Entering Ankhrasmation: Wadada Leo Smith at The New Quorum in New Orleans

photos by Larry Blumenfeld, using Jonathan Freilich's excellent camera
Wadada Leo Smith leading a workshop performance at The New Quorum/ cellist: Helen Gillet/ photos by Larry Blumenfeld, using Jonathan Freilich’s excellent camera

In January, I got the chance to return to New Orleans for a focused period of writing and reflection, courtesy of The New Quorum, where I was writer-in-residence within an inaugural residency class. Having unpacked my clothes, I’m now unpacking my notes, interviews and conversations. Here’s the first of a series of posts drawn from that experience.
The New Quorum is an artist residency organization founded and directed by Gianna Chachere, and dedicated to bringing professional musicians and writers from across the globe to New Orleans for meaningful cultural exchange with local and regional artists.
If you’re a musician or writer interested in such an opportunity, now’s the time to go here: Applications for Spring residencies (May 16-June 13) are accepted through March 4.
If you’d lend financial or volunteer support go here now: This innovative program deserves such nurturing.
The night after I settled into my temporary and lovely home on Esplanade Avenue, the living room Christmas tree, which was still up, was dotted with sheet music. This was the first of four workshops for musicians led by composer and trumpeter Wadada Leo Smith, followed by an informal house concerts as part of his January residency.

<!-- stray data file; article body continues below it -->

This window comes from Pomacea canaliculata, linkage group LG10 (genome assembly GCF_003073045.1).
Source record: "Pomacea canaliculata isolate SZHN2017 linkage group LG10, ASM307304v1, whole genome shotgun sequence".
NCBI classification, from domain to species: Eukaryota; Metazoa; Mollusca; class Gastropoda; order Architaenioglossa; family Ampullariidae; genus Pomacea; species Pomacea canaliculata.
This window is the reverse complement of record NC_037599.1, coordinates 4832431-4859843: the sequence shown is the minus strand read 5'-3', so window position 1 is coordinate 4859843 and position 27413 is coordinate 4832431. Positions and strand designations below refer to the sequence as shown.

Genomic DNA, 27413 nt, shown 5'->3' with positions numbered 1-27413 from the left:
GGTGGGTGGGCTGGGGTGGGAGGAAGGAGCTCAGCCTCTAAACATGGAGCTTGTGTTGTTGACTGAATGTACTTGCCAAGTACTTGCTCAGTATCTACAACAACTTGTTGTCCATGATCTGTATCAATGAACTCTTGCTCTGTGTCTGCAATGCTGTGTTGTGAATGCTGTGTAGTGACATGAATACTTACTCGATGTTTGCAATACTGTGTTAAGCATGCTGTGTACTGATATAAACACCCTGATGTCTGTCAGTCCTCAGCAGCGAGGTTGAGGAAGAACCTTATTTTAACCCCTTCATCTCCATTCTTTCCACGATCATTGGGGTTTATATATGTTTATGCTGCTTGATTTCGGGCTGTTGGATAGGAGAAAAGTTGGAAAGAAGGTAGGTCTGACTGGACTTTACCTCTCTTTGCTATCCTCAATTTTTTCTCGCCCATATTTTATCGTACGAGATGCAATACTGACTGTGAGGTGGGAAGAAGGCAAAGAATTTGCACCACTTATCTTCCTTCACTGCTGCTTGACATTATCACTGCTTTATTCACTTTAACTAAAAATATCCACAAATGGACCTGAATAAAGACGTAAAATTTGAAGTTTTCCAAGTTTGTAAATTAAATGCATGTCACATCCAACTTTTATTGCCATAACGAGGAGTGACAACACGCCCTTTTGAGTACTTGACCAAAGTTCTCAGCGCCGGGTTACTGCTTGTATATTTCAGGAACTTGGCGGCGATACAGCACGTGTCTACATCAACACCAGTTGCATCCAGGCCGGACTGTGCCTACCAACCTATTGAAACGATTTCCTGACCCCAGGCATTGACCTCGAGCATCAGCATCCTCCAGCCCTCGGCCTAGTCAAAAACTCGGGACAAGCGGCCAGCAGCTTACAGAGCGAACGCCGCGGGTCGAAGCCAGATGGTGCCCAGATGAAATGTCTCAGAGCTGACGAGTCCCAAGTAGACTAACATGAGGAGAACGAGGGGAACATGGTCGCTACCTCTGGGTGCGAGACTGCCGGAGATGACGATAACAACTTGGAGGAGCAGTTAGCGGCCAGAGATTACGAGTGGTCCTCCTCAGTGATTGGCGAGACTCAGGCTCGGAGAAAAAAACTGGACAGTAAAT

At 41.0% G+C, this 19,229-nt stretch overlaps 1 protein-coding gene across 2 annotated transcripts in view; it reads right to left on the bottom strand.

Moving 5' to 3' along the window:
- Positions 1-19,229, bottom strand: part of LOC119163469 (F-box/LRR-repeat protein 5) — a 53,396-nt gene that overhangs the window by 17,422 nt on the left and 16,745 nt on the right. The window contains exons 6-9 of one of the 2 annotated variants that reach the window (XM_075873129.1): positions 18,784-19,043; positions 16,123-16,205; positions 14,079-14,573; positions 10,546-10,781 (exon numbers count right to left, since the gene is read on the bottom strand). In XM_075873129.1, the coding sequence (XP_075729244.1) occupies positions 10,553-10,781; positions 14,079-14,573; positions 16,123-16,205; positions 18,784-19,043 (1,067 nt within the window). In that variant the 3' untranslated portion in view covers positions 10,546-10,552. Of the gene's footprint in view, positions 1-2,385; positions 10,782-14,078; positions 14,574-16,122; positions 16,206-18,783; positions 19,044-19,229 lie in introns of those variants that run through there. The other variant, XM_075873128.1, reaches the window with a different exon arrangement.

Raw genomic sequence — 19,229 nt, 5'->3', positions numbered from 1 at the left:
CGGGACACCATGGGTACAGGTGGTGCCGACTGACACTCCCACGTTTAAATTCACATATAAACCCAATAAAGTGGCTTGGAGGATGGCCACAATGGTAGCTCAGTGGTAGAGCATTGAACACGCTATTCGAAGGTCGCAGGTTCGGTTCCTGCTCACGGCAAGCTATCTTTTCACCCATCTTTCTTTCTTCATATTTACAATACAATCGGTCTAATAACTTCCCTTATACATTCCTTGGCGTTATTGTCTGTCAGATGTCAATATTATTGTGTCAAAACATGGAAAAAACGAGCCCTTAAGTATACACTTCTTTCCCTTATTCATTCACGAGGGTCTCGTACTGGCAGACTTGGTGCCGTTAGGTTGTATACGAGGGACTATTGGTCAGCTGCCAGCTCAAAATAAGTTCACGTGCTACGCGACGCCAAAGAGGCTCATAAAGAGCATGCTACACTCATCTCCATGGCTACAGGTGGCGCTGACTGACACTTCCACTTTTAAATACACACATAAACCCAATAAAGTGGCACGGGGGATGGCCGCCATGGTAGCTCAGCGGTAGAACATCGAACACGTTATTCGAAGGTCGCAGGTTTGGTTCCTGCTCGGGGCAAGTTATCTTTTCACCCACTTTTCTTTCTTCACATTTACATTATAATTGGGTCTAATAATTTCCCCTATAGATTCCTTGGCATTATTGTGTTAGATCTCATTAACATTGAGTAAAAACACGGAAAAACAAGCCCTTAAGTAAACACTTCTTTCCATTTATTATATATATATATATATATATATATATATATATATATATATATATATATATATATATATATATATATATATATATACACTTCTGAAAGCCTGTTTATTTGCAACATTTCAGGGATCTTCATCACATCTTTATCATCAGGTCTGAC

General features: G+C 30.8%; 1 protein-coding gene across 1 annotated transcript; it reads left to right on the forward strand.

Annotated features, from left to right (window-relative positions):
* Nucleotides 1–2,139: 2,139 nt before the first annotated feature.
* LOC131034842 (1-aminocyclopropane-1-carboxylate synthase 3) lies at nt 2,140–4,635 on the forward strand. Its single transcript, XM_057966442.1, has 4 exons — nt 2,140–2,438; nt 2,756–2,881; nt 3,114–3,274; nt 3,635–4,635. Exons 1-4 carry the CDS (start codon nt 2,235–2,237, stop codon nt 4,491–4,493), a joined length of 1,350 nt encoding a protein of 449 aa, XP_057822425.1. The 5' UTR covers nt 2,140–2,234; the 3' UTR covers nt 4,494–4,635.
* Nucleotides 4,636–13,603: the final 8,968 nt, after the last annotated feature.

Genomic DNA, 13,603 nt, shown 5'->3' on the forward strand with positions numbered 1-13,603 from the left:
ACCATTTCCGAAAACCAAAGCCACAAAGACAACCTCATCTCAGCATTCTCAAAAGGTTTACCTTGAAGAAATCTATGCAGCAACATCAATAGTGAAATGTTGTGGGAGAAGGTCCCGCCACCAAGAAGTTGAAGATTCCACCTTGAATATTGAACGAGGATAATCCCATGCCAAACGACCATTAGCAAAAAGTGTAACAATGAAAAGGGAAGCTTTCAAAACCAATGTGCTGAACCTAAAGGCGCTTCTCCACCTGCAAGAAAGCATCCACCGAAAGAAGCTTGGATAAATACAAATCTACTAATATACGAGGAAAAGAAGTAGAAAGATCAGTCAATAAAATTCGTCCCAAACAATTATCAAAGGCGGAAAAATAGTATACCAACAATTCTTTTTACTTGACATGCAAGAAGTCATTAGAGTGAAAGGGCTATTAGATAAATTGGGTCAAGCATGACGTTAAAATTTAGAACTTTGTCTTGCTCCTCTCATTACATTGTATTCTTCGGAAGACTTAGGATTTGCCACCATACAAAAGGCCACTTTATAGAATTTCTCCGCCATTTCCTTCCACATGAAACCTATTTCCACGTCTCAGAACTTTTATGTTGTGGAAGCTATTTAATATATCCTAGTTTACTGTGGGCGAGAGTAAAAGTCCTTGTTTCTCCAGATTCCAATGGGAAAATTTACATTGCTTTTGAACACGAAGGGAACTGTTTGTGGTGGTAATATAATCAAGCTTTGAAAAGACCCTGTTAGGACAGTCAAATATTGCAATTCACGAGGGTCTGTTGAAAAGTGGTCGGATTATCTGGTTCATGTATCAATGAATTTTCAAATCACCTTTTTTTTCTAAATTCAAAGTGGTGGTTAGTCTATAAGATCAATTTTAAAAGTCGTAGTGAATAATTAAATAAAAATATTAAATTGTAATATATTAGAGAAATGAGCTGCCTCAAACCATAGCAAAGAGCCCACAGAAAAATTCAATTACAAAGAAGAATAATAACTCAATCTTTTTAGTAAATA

Smith’s music, which is both singular and part of an influential movement connected to Chicago’s Association for the Advancement of Creative Musicians (AACM), demands improvisatory spirit. And, well, those Christmas tree branches worked just fine as music stands.
The music itself was anything but ornamental. Smith’s work employs “rhythm units” and is expressed on paper through “Ankhrasmation.” Smith uses this neologism—formed of “Ankh,” the Egyptian symbol for life, “Ras,” the Ethiopian word for leader, and “Ma”, a universal term for mother­­—to denote the systemic musical language he has developed over nearly 50 years for, he says, “scoring sound, rhythm and silence, or for scoring improvisation.” Continue reading “Entering Ankhrasmation: Wadada Leo Smith at The New Quorum in New Orleans”